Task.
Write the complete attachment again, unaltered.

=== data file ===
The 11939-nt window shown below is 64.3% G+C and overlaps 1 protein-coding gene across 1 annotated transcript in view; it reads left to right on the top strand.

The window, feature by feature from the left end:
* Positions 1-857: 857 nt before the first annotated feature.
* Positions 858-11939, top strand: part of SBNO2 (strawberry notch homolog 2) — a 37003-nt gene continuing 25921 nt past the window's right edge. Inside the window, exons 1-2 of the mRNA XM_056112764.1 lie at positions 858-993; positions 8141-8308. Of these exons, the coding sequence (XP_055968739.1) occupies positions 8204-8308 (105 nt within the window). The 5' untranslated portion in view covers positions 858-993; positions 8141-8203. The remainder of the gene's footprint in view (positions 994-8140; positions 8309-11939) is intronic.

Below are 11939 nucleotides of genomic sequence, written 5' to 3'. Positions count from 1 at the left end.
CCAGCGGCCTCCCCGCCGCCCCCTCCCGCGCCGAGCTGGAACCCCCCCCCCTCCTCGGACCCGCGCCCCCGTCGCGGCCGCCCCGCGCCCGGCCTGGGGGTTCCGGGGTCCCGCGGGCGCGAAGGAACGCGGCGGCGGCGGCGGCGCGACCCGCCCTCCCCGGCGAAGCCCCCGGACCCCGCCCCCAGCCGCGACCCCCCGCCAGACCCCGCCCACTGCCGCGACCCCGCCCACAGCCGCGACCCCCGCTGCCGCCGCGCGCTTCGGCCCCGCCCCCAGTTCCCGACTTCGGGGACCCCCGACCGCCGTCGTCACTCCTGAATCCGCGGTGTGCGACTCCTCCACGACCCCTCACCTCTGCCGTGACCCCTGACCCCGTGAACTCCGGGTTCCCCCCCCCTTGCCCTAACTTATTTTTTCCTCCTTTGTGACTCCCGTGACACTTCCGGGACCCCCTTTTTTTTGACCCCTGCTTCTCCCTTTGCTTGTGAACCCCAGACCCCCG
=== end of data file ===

The 11939-nt window shown below is 64.3% G+C and overlaps 1 protein-coding gene across 1 annotated transcript in view; it reads left to right on the top strand.

The window, feature by feature from the left end:
* Positions 1-857: 857 nt before the first annotated feature.
* Positions 858-11939, top strand: part of SBNO2 (strawberry notch homolog 2) — a 37003-nt gene continuing 25921 nt past the window's right edge. Inside the window, exons 1-2 of the mRNA XM_056112764.1 lie at positions 858-993; positions 8141-8308. Of these exons, the coding sequence (XP_055968739.1) occupies positions 8204-8308 (105 nt within the window). The 5' untranslated portion in view covers positions 858-993; positions 8141-8203. The remainder of the gene's footprint in view (positions 994-8140; positions 8309-11939) is intronic.

Below are 11939 nucleotides of genomic sequence, written 5' to 3'. Positions count from 1 at the left end.
CCAGCGGCCTCCCCGCCGCCCCCTCCCGCGCCGAGCTGGAACCCCCCCCCCTCCTCGGACCCGCGCCCCCGTCGCGGCCGCCCCGCGCCCGGCCTGGGGGTTCCGGGGTCCCGCGGGCGCGAAGGAACGCGGCGGCGGCGGCGGCGCGACCCGCCCTCCCCGGCGAAGCCCCCGGACCCCGCCCCCAGCCGCGACCCCCCGCCAGACCCCGCCCACTGCCGCGACCCCGCCCACAGCCGCGACCCCCGCTGCCGCCGCGCGCTTCGGCCCCGCCCCCAGTTCCCGACTTCGGGGACCCCCGACCGCCGTCGTCACTCCTGAATCCGCGGTGTGCGACTCCTCCACGACCCCTCACCTCTGCCGTGACCCCTGACCCCGTGAACTCCGGGTTCCCCCCCCCTTGCCCTAACTTATTTTTTCCTCCTTTGTGACTCCCGTGACACTTCCGGGACCCCCTTTTTTTTGACCCCTGCTTCTCCCTTTGCTTGTGAACCCCAGACCCCCG